×

Once registered, you can:

  • - Read additional free articles each month
  • - Comment on articles and featured creative work
  • - Get our curated newsletters delivered to your inbox

By registering you agree to our privacy policy, terms & conditions and to receive occasional emails from Ad Age. You may unsubscribe at any time.

Are you a print subscriber? Activate your account.

The Advertising Century

John E. Kennedy

Published on .

John E. Kennedy
(1864-1928)
Lord & Thomas, Chicago

While early admen Charles Bates and John E. Powers were committed to reason-why advertising, Canadian-born Kennedy exploited this approach to its fullest. In 1904, Kennedy's definition of advertising: "Salesmanship in print," impressed Albert Lasker, as did Kennedy's graphically distinctive ads with no-nonsense, hard-hitting copy. Named L&T's chief copywriter, Kennedy set out to learn everything about his clients' businesses, develop selling points and test copy. Lasker published his ideas in "The Booklet of Advertising Tests," sent copies to business prospects and based L&T's creative work on his philosophy. But Kennedy worked too slowly for Lasker; he left in 1906 to be a free-lance writer.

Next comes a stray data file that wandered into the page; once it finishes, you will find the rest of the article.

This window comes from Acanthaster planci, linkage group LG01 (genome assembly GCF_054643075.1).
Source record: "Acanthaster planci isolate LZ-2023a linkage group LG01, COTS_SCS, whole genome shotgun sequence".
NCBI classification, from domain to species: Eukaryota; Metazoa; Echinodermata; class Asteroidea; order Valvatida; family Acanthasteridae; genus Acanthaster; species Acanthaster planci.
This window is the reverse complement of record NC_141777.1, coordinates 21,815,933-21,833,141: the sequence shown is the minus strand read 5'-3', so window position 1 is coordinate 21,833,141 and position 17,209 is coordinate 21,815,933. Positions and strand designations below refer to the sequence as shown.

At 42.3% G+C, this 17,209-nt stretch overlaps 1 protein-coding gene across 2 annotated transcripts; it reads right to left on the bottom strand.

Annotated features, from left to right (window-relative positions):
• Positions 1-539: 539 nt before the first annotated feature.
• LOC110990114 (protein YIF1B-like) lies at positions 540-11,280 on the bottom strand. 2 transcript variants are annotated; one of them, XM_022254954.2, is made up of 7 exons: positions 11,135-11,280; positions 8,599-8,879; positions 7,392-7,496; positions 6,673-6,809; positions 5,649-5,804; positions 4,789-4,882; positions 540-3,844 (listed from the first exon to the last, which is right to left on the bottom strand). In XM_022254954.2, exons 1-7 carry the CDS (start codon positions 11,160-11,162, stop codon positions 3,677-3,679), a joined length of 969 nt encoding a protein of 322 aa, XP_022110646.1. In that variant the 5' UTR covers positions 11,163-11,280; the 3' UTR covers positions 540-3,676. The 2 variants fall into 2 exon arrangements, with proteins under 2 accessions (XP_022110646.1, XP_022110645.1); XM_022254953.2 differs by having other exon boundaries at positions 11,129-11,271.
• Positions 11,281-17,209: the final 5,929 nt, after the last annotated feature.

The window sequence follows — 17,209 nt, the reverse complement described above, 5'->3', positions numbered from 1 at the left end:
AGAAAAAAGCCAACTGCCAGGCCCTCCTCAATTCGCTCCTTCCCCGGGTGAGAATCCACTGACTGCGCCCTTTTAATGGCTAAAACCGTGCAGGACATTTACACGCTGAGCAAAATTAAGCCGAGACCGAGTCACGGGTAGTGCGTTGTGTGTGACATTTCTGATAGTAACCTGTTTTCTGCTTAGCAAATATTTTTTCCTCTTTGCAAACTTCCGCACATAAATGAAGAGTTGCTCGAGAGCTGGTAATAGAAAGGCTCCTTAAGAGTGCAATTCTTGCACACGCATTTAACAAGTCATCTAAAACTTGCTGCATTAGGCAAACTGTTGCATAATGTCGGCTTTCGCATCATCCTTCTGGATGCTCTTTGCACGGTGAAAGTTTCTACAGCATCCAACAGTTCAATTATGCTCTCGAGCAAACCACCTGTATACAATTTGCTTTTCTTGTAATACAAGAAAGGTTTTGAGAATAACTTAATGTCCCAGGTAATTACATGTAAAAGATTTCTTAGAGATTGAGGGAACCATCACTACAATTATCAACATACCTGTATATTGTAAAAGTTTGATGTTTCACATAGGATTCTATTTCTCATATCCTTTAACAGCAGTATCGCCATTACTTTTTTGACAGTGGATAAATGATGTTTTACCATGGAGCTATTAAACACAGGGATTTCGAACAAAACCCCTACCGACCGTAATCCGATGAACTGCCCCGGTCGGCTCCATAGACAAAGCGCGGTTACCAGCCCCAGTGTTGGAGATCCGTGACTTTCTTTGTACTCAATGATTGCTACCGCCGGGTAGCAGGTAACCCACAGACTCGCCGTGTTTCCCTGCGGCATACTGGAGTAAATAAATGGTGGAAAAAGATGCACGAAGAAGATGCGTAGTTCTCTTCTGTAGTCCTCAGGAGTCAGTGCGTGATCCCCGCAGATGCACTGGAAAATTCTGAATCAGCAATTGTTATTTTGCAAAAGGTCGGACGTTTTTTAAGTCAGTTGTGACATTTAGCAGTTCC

Most Popular